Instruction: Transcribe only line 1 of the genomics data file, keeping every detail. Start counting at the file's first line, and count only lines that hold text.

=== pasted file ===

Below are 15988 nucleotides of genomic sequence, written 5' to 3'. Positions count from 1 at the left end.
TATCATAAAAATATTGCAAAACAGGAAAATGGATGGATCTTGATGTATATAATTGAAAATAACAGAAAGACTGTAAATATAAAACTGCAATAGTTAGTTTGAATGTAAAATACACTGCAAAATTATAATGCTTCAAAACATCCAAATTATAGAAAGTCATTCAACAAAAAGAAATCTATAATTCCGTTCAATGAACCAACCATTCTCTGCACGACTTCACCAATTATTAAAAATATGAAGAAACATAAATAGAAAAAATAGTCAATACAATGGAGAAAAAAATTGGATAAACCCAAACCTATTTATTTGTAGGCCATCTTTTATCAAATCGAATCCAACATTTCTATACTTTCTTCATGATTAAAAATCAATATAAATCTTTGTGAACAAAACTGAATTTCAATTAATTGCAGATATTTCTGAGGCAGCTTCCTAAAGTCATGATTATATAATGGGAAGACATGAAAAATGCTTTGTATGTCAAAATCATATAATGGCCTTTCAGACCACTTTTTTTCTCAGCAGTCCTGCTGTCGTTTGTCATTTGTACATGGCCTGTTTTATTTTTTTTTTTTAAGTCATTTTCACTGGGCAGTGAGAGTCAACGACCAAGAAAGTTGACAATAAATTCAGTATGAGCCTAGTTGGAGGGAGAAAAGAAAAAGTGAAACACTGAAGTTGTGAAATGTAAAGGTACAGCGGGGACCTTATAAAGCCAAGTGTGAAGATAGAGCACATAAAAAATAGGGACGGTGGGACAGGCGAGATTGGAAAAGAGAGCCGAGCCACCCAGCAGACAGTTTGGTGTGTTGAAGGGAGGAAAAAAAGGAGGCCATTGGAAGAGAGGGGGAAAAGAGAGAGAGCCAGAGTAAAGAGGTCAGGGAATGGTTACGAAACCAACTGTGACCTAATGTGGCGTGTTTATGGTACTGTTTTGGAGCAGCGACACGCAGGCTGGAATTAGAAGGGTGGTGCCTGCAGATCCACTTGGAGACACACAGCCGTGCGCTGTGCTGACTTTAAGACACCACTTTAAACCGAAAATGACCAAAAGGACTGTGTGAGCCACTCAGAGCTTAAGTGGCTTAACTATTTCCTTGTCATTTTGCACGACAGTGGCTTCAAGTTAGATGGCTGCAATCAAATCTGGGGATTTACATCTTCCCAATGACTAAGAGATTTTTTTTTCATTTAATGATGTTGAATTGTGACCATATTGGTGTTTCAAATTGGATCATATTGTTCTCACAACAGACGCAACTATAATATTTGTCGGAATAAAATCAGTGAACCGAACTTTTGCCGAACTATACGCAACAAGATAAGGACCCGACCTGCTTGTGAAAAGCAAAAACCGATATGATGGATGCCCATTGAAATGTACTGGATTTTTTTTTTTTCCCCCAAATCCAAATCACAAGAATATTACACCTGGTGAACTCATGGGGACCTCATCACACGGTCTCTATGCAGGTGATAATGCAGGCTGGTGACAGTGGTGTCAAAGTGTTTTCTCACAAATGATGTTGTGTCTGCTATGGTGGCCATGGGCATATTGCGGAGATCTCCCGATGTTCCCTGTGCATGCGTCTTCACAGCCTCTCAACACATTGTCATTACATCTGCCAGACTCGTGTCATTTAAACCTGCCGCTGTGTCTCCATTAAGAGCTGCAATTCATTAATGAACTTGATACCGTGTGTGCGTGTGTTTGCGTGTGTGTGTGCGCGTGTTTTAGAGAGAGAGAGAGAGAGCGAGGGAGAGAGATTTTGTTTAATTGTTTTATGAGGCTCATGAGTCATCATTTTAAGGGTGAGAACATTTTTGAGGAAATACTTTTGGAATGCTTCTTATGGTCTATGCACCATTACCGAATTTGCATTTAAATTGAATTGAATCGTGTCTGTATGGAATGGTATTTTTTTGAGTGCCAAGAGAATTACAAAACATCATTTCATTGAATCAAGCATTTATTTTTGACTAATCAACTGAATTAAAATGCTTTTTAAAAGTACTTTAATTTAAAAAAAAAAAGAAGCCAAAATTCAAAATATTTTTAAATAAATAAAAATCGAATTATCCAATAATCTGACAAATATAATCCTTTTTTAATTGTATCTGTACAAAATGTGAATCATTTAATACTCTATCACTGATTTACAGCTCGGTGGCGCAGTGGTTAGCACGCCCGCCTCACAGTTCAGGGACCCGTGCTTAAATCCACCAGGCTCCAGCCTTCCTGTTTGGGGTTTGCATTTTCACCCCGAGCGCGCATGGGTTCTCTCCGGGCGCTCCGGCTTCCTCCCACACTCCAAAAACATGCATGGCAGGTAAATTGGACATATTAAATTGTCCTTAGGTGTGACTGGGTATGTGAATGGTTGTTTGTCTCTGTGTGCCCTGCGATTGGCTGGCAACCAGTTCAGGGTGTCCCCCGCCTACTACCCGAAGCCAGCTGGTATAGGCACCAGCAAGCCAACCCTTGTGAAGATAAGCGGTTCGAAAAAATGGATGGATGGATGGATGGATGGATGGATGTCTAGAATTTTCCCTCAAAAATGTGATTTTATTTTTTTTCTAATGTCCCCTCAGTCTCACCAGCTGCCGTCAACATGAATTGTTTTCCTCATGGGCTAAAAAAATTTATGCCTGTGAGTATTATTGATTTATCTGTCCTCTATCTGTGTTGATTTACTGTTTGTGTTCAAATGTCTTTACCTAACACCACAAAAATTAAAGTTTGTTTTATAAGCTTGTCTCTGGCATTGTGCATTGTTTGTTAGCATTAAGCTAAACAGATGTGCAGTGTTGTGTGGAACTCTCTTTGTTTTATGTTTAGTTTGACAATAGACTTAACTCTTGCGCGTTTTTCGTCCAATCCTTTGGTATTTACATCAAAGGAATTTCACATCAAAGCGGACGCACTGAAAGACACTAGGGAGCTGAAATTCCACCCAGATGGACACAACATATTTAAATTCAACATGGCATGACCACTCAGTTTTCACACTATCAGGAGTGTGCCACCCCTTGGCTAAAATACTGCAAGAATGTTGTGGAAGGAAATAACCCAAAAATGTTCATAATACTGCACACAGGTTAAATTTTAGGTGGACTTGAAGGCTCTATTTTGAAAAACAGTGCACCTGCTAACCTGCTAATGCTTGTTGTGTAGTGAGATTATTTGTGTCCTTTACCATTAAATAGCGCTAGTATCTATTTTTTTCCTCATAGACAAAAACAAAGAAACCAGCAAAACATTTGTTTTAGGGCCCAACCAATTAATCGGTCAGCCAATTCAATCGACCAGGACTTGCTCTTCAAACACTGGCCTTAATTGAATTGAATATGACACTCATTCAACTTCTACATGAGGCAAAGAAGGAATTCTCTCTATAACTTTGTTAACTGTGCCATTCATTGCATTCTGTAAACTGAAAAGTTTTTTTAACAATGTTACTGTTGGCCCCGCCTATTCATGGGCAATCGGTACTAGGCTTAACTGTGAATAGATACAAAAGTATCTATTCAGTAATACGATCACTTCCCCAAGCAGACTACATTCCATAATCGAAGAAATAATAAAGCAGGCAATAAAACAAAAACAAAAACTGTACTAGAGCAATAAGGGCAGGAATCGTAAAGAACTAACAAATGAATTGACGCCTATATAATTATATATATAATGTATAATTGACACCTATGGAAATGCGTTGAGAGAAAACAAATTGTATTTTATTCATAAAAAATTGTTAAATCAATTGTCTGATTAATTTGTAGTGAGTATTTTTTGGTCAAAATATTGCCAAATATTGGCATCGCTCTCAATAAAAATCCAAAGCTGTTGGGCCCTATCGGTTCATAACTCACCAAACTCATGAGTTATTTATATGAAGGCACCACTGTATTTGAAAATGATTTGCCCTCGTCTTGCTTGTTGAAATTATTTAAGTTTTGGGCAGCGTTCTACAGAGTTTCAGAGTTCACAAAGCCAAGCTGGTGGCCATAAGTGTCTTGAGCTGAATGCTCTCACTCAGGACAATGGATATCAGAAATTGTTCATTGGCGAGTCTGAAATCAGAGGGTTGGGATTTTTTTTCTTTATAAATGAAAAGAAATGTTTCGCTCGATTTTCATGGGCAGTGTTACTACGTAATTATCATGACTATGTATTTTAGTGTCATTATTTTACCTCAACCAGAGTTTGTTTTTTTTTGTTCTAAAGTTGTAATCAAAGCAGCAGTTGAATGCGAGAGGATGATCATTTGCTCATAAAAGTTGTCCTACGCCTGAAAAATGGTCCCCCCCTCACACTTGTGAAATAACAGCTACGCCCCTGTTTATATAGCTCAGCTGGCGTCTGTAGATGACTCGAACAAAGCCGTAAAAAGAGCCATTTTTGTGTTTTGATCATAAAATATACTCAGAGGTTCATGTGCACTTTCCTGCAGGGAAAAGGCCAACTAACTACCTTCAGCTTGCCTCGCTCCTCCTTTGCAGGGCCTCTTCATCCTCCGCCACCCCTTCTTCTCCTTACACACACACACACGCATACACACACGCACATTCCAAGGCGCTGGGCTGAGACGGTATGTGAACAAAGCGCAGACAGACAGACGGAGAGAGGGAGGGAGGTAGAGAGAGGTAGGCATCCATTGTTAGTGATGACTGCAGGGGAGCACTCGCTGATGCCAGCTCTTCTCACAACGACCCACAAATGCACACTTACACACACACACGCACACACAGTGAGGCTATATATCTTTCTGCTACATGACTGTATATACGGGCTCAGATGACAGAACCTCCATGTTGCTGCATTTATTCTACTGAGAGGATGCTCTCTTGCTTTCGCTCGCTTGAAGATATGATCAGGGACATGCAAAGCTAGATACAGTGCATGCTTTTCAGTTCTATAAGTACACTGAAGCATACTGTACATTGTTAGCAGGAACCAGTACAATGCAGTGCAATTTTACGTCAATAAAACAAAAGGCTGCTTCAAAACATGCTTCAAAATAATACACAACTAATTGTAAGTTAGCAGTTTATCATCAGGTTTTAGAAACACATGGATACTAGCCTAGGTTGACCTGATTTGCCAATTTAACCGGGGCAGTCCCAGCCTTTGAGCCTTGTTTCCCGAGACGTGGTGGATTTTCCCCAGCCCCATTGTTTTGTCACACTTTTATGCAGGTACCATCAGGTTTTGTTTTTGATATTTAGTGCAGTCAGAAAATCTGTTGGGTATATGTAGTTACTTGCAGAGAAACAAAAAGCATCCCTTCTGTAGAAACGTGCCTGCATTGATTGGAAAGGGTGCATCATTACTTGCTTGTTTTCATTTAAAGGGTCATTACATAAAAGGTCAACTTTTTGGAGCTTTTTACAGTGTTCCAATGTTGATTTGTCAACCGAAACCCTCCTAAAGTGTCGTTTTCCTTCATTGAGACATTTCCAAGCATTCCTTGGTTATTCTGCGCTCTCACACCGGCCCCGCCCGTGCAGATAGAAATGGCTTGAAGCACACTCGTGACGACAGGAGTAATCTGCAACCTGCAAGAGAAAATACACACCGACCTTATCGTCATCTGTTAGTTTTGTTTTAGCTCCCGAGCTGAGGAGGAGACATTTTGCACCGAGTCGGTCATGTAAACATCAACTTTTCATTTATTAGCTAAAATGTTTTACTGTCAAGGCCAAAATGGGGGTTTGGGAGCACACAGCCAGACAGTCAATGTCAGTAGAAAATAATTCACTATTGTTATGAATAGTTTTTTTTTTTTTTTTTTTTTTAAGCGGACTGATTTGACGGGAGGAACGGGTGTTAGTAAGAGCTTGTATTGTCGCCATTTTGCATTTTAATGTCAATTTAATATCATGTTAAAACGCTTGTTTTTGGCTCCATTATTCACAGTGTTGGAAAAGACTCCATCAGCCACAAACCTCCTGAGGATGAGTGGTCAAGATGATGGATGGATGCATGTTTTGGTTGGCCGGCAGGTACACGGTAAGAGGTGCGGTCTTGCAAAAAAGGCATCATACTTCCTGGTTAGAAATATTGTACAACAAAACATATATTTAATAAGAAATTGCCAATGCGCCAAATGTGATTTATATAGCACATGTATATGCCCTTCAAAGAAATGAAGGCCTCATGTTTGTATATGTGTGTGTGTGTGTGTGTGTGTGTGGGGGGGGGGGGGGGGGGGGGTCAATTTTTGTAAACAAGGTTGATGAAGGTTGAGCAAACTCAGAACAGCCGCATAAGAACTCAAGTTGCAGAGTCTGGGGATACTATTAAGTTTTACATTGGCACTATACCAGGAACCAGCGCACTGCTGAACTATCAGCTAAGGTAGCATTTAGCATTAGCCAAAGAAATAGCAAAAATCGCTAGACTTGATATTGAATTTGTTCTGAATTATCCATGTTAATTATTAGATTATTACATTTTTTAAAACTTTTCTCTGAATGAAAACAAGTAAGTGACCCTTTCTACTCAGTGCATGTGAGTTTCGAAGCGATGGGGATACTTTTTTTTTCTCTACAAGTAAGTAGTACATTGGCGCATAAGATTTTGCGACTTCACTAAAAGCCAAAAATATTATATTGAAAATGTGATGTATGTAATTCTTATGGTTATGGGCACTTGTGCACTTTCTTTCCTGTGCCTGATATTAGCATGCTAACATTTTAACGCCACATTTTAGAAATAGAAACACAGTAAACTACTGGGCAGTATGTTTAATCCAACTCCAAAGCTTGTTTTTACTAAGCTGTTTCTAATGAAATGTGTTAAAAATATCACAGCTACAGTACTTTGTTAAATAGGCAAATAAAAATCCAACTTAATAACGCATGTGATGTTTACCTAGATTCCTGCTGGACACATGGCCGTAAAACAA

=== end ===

Below are 15988 nucleotides of genomic sequence, written 5' to 3'. Positions count from 1 at the left end.